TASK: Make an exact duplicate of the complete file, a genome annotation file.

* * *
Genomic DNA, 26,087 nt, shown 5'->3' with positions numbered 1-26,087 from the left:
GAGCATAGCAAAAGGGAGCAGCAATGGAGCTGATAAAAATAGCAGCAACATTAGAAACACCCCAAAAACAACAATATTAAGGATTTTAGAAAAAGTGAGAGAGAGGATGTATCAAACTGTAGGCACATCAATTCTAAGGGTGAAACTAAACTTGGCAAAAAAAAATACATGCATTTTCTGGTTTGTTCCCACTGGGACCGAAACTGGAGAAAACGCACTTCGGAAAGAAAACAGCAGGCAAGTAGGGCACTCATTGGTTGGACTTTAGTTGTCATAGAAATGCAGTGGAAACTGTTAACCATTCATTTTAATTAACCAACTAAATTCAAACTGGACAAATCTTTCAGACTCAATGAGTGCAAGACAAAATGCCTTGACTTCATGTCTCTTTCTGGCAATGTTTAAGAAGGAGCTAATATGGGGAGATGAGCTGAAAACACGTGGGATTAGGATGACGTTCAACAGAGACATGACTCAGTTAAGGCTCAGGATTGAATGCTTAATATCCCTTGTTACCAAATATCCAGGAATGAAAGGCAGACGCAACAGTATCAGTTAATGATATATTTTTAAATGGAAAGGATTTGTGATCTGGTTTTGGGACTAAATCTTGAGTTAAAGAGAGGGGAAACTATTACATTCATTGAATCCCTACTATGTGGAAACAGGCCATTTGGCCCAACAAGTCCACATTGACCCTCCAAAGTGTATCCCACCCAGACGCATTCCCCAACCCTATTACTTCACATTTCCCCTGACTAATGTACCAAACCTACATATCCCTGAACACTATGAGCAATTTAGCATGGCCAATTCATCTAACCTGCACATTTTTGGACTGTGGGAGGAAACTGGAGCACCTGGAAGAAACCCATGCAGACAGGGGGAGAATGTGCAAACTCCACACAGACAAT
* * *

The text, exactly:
Genomic DNA, 26,087 nt, shown 5'->3' with positions numbered 1-26,087 from the left:
GAGCATAGCAAAAGGGAGCAGCAATGGAGCTGATAAAAATAGCAGCAACATTAGAAACACCCCAAAAACAACAATATTAAGGATTTTAGAAAAAGTGAGAGAGAGGATGTATCAAACTGTAGGCACATCAATTCTAAGGGTGAAACTAAACTTGGCAAAAAAAAATACATGCATTTTCTGGTTTGTTCCCACTGGGACCGAAACTGGAGAAAACGCACTTCGGAAAGAAAACAGCAGGCAAGTAGGGCACTCATTGGTTGGACTTTAGTTGTCATAGAAATGCAGTGGAAACTGTTAACCATTCATTTTAATTAACCAACTAAATTCAAACTGGACAAATCTTTCAGACTCAATGAGTGCAAGACAAAATGCCTTGACTTCATGTCTCTTTCTGGCAATGTTTAAGAAGGAGCTAATATGGGGAGATGAGCTGAAAACACGTGGGATTAGGATGACGTTCAACAGAGACATGACTCAGTTAAGGCTCAGGATTGAATGCTTAATATCCCTTGTTACCAAATATCCAGGAATGAAAGGCAGACGCAACAGTATCAGTTAATGATATATTTTTAAATGGAAAGGATTTGTGATCTGGTTTTGGGACTAAATCTTGAGTTAAAGAGAGGGGAAACTATTACATTCATTGAATCCCTACTATGTGGAAACAGGCCATTTGGCCCAACAAGTCCACATTGACCCTCCAAAGTGTATCCCACCCAGACGCATTCCCCAACCCTATTACTTCACATTTCCCCTGACTAATGTACCAAACCTACATATCCCTGAACACTATGAGCAATTTAGCATGGCCAATTCATCTAACCTGCACATTTTTGGACTGTGGGAGGAAACTGGAGCACCTGGAAGAAACCCATGCAGACAGGGGGAGAATGTGCAAACTCCACACAGACAAT